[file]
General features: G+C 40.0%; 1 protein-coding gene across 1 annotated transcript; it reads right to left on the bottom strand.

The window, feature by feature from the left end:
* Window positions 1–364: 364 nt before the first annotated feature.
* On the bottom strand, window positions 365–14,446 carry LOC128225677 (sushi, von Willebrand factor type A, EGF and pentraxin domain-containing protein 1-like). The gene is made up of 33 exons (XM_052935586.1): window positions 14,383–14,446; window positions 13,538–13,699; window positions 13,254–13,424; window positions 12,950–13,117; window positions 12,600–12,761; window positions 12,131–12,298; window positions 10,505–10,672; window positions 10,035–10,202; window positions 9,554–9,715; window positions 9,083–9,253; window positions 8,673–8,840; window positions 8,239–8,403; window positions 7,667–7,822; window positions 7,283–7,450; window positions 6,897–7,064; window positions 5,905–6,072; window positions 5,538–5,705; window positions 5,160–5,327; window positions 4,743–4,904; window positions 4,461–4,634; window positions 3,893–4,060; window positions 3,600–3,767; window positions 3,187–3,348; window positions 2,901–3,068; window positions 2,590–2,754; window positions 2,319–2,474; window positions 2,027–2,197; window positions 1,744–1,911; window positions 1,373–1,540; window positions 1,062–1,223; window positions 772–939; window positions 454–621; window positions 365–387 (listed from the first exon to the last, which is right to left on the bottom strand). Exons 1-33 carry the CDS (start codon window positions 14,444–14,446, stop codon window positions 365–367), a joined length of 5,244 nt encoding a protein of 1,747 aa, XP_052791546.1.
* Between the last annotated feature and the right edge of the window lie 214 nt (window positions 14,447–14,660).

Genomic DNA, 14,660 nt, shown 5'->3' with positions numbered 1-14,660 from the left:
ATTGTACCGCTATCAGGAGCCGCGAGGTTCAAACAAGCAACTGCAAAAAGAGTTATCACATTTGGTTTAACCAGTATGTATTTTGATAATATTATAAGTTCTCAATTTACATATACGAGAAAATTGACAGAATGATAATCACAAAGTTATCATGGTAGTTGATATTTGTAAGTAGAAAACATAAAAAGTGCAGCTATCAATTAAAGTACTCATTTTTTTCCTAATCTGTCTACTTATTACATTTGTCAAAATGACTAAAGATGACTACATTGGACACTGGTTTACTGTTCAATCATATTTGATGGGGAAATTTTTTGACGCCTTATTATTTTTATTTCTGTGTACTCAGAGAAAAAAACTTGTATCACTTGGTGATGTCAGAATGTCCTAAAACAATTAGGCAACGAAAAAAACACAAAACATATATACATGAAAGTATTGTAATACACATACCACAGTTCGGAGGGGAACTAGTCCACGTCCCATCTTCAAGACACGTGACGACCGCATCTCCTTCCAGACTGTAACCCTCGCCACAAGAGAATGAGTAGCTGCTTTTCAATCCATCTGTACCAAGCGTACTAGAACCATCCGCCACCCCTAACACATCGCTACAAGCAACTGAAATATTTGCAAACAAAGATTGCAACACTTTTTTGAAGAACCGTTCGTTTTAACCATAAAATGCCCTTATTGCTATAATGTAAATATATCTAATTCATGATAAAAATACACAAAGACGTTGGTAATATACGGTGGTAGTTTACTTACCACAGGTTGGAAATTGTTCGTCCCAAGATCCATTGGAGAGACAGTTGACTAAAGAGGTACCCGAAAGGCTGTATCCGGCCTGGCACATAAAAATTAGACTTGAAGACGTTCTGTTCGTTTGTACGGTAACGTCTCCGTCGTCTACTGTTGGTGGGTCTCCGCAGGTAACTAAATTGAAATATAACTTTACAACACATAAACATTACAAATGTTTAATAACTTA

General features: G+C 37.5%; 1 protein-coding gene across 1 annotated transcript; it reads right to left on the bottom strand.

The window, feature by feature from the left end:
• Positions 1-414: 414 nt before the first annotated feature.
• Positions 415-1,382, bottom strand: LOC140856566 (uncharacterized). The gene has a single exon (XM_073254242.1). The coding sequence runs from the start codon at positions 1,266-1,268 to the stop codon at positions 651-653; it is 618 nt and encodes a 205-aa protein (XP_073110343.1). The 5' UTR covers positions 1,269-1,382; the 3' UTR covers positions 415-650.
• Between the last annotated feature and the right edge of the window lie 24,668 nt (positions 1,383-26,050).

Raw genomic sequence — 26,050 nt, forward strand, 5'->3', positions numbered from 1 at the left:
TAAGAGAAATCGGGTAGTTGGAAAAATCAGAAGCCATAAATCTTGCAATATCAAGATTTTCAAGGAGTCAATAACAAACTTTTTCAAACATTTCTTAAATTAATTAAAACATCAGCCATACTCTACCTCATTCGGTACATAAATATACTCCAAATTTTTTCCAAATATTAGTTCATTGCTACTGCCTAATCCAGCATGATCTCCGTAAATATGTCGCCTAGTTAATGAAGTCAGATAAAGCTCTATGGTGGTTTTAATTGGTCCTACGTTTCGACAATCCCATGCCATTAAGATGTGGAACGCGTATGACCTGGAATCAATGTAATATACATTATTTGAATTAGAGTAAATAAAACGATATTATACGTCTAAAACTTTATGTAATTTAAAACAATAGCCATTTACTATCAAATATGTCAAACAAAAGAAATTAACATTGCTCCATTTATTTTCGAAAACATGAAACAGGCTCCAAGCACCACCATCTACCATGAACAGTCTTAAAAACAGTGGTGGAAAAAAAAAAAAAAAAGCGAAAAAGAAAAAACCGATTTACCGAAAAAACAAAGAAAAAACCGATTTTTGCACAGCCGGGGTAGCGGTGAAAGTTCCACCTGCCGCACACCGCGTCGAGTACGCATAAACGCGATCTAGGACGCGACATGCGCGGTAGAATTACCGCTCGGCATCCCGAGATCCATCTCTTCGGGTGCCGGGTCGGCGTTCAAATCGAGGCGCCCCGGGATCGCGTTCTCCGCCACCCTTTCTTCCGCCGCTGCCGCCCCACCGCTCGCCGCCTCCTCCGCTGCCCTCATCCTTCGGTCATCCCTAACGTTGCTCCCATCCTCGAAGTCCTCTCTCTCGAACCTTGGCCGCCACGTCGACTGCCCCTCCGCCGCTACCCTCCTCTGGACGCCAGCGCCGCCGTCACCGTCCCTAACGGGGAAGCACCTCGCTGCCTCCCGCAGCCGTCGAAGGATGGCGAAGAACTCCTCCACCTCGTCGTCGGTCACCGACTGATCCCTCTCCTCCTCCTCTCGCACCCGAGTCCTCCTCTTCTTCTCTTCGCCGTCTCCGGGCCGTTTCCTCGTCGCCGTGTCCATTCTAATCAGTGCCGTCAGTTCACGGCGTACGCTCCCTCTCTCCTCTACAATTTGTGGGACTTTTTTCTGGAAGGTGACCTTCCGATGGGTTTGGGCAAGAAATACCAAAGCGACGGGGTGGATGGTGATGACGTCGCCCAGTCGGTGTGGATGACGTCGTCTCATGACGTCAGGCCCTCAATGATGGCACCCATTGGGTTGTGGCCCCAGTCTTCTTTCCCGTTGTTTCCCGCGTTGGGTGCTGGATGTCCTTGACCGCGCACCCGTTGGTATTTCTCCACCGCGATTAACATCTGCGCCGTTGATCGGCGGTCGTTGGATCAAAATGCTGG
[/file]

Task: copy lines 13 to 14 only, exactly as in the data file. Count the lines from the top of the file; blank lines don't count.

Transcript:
Raw genomic sequence — 26,050 nt, forward strand, 5'->3', positions numbered from 1 at the left:
TAAGAGAAATCGGGTAGTTGGAAAAATCAGAAGCCATAAATCTTGCAATATCAAGATTTTCAAGGAGTCAATAACAAACTTTTTCAAACATTTCTTAAATTAATTAAAACATCAGCCATACTCTACCTCATTCGGTACATAAATATACTCCAAATTTTTTCCAAATATTAGTTCATTGCTACTGCCTAATCCAGCATGATCTCCGTAAATATGTCGCCTAGTTAATGAAGTCAGATAAAGCTCTATGGTGGTTTTAATTGGTCCTACGTTTCGACAATCCCATGCCATTAAGATGTGGAACGCGTATGACCTGGAATCAATGTAATATACATTATTTGAATTAGAGTAAATAAAACGATATTATACGTCTAAAACTTTATGTAATTTAAAACAATAGCCATTTACTATCAAATATGTCAAACAAAAGAAATTAACATTGCTCCATTTATTTTCGAAAACATGAAACAGGCTCCAAGCACCACCATCTACCATGAACAGTCTTAAAAACAGTGGTGGAAAAAAAAAAAAAAAAGCGAAAAAGAAAAAACCGATTTACCGAAAAAACAAAGAAAAAACCGATTTTTGCACAGCCGGGGTAGCGGTGAAAGTTCCACCTGCCGCACACCGCGTCGAGTACGCATAAACGCGATCTAGGACGCGACATGCGCGGTAGAATTACCGCTCGGCATCCCGAGATCCATCTCTTCGGGTGCCGGGTCGGCGTTCAAATCGAGGCGCCCCGGGATCGCGTTCTCCGCCACCCTTTCTTCCGCCGCTGCCGCCCCACCGCTCGCCGCCTCCTCCGCTGCCCTCATCCTTCGGTCATCCCTAACGTTGCTCCCATCCTCGAAGTCCTCTCTCTCGAACCTTGGCCGCCACGTCGACTGCCCCTCCGCCGCTACCCTCCTCTGGACGCCAGCGCCGCCGTCACCGTCCCTAACGGGGAAGCACCTCGCTGCCTCCCGCAGCCGTCGAAGGATGGCGAAGAACTCCTCCACCTCGTCGTCGGTCACCGACTGATCCCTCTCCTCCTCCTCTCGCACCCGAGTCCTCCTCTTCTTCTCTTCGCCGTCTCCGGGCCGTTTCCTCGTCGCCGTGTCCATTCTAATCAGTGCCGTCAGTTCACGGCGTACGCTCCCTCTCTCCTCTACAATTTGTGGGACTTTTTTCTGGAAGGTGACCTTCCGATGGGTTTGGGCAAGAAATACCAAAGCGACGGGGTGGATGGTGATGACGTCGCCCAGTCGGTGTGGATGACGTCGTCTCATGACGTCAGGCCCTCAATGATGGCACCCATTGGGTTGTGGCCCCAGTCTTCTTTCCCGTTGTTTCCCGCGTTGGGTGCTGGATGTCCTTGACCGCGCACCCGTTGGTATTTCTCCACCGCGATTAACATCTGCGCCGTTGATCGGCGGTCGTTGGATCAAAATGCTGG